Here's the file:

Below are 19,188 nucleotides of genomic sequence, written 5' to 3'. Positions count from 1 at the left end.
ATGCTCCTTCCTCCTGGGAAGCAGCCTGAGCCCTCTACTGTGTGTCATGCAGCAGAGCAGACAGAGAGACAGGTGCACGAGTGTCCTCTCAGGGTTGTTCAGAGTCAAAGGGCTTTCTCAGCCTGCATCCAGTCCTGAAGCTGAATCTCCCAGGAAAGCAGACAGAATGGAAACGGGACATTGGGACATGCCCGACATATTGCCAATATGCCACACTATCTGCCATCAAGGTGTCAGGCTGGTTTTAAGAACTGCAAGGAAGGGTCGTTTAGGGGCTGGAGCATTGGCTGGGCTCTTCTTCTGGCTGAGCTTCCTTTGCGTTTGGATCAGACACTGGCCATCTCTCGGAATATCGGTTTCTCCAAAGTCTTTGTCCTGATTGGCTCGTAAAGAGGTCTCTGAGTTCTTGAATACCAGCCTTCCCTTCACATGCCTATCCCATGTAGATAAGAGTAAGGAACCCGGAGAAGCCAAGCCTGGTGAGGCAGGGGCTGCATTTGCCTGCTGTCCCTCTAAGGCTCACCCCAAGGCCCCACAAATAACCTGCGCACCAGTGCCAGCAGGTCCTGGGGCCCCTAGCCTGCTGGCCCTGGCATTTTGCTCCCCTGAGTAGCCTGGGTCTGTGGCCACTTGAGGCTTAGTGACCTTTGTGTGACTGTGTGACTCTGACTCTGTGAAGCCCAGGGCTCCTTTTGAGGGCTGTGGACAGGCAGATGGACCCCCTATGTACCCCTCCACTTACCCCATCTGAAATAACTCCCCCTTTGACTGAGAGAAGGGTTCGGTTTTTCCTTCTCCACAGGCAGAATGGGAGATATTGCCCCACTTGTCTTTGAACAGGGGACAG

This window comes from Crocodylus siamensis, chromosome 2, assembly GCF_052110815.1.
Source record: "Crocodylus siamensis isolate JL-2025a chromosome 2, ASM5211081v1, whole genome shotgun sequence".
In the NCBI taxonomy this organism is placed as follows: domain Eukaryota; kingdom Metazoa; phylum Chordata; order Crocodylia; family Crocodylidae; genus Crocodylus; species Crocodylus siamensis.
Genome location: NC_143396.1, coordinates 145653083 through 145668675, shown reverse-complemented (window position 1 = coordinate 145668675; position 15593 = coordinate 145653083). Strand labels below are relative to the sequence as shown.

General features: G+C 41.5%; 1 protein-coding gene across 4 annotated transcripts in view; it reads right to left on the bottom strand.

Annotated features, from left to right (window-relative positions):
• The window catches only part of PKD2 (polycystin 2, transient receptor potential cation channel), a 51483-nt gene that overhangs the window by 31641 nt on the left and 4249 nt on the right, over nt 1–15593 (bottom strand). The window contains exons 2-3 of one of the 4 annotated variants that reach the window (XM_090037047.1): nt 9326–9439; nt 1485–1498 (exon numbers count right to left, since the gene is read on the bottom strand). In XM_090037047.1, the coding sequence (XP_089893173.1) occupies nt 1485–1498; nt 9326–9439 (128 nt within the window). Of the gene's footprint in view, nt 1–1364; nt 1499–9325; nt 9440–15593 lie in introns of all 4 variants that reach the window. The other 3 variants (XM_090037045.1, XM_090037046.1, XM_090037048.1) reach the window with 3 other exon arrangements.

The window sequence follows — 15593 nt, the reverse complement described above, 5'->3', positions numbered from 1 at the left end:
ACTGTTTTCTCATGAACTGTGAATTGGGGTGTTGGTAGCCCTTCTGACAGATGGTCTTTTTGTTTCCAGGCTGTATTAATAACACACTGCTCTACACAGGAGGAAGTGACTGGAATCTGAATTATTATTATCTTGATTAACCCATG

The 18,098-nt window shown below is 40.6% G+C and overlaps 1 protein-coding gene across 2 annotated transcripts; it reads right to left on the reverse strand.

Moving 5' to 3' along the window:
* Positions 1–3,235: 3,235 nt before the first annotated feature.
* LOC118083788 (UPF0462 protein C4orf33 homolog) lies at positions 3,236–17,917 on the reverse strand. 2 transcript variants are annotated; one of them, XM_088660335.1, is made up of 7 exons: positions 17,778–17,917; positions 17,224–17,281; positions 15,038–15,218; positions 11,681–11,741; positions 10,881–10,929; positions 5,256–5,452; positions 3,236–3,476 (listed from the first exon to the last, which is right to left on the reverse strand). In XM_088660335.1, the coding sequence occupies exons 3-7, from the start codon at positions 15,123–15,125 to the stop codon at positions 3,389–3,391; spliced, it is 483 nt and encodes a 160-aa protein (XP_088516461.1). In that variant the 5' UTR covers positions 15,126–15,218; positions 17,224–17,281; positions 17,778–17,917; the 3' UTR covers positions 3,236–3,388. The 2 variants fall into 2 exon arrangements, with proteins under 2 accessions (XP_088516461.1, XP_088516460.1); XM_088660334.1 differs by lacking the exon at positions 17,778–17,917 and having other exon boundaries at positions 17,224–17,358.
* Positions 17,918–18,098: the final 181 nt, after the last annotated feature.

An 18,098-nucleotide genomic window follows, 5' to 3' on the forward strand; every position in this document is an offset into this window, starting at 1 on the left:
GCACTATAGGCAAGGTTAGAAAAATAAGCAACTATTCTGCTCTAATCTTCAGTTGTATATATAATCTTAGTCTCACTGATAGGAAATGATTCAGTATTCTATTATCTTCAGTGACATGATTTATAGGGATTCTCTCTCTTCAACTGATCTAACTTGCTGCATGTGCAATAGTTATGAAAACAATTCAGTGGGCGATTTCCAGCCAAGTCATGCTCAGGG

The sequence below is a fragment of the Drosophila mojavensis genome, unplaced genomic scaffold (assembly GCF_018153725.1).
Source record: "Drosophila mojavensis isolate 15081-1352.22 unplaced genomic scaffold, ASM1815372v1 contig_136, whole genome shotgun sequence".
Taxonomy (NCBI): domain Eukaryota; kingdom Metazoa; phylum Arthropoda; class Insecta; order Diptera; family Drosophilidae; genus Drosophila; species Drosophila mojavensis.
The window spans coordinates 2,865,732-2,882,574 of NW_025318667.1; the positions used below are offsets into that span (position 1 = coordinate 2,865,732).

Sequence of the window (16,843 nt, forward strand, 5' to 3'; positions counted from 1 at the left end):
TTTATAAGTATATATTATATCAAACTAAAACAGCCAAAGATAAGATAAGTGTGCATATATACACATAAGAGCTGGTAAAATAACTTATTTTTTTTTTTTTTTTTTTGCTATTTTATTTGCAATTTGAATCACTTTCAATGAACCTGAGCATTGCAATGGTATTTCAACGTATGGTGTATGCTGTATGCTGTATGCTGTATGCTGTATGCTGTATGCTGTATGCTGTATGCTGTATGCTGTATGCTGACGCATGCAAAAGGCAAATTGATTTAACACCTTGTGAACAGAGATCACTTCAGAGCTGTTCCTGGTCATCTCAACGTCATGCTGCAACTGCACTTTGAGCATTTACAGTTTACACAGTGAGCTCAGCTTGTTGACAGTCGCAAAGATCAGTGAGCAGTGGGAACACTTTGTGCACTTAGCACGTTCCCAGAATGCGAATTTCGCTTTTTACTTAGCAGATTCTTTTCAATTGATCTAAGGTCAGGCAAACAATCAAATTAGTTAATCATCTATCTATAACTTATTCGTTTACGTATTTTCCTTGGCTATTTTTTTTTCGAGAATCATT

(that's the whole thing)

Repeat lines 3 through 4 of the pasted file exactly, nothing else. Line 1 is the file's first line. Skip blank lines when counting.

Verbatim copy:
This window comes from Crocodylus siamensis, chromosome 2, assembly GCF_052110815.1.
Source record: "Crocodylus siamensis isolate JL-2025a chromosome 2, ASM5211081v1, whole genome shotgun sequence".